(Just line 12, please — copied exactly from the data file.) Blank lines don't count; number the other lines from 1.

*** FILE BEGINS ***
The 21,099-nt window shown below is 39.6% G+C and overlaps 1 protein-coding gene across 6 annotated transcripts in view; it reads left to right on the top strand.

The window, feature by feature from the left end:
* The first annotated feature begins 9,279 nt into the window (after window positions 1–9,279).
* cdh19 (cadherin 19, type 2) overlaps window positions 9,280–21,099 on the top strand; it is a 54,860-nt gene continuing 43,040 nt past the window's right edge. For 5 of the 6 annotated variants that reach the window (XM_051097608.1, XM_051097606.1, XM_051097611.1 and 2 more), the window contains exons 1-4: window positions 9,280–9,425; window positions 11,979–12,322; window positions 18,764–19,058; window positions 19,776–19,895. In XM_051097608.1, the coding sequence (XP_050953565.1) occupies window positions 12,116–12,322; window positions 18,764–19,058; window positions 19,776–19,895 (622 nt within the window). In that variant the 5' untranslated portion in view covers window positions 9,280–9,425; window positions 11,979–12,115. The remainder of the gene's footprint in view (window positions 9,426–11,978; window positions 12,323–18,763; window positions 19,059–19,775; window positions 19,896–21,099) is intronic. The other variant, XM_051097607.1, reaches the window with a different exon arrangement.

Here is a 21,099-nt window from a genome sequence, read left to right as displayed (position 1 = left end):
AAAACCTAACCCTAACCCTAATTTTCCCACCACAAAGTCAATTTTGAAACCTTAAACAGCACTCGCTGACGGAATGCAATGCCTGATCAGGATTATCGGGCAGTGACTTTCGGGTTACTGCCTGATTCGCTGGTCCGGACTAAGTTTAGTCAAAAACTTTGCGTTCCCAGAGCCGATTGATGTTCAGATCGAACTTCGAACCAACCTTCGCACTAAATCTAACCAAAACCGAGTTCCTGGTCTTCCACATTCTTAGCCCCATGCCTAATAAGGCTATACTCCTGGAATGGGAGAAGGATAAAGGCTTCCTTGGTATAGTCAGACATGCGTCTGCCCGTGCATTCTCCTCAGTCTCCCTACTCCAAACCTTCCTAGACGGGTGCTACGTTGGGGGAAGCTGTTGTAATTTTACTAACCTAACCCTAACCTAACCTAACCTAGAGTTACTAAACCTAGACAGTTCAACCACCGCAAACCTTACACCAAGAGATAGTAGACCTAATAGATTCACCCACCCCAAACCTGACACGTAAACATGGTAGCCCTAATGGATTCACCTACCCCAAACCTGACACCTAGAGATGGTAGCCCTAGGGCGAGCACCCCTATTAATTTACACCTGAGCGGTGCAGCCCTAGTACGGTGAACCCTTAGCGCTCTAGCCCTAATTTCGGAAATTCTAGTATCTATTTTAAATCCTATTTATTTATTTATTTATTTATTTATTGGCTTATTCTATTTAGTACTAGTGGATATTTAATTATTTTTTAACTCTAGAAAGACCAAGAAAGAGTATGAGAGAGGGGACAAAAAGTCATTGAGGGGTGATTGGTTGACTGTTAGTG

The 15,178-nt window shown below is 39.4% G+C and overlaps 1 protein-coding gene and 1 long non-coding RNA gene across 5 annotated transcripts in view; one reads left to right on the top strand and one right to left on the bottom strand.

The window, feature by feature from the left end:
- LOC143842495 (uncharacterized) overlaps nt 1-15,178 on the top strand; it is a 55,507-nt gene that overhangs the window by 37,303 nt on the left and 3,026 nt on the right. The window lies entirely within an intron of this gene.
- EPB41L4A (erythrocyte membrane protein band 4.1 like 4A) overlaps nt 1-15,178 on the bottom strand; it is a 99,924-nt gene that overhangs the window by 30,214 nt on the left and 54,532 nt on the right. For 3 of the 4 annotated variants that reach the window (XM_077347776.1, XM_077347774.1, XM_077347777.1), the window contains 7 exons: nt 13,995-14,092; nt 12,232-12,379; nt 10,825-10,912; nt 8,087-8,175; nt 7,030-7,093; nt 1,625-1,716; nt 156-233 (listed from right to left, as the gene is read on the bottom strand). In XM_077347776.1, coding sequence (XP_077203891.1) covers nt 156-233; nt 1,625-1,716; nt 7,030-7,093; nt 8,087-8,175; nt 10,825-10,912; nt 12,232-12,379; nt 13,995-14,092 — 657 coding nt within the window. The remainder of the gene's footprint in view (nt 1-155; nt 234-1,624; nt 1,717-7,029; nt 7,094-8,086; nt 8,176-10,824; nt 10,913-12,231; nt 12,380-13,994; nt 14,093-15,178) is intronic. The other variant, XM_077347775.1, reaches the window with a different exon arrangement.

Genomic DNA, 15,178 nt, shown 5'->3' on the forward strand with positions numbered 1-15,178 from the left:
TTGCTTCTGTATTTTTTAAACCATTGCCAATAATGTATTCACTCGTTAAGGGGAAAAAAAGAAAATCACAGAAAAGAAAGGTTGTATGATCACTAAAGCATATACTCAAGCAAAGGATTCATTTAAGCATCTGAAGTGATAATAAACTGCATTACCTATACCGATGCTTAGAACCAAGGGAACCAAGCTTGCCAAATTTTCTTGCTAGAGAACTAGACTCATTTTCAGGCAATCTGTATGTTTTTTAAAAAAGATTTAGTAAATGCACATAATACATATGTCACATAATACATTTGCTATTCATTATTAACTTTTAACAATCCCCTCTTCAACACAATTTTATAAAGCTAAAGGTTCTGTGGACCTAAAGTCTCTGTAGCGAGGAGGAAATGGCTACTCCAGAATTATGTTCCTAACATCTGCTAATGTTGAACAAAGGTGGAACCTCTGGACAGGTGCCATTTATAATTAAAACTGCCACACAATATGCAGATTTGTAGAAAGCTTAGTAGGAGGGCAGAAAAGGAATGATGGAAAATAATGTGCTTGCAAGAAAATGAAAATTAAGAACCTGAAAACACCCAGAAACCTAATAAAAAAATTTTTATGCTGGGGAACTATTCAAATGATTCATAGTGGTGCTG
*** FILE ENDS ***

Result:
TTGCTTCTGTATTTTTTAAACCATTGCCAATAATGTATTCACTCGTTAAGGGGAAAAAAAGAAAATCACAGAAAAGAAAGGTTGTATGATCACTAAAGCATATACTCAAGCAAAGGATTCATTTAAGCATCTGAAGTGATAATAAACTGCATTACCTATACCGATGCTTAGAACCAAGGGAACCAAGCTTGCCAAATTTTCTTGCTAGAGAACTAGACTCATTTTCAGGCAATCTGTATGTTTTTTAAAAAAGATTTAGTAAATGCACATAATACATATGTCACATAATACATTTGCTATTCATTATTAACTTTTAACAATCCCCTCTTCAACACAATTTTATAAAGCTAAAGGTTCTGTGGACCTAAAGTCTCTGTAGCGAGGAGGAAATGGCTACTCCAGAATTATGTTCCTAACATCTGCTAATGTTGAACAAAGGTGGAACCTCTGGACAGGTGCCATTTATAATTAAAACTGCCACACAATATGCAGATTTGTAGAAAGCTTAGTAGGAGGGCAGAAAAGGAATGATGGAAAATAATGTGCTTGCAAGAAAATGAAAATTAAGAACCTGAAAACACCCAGAAACCTAATAAAAAAATTTTTATGCTGGGGAACTATTCAAATGATTCATAGTGGTGCTG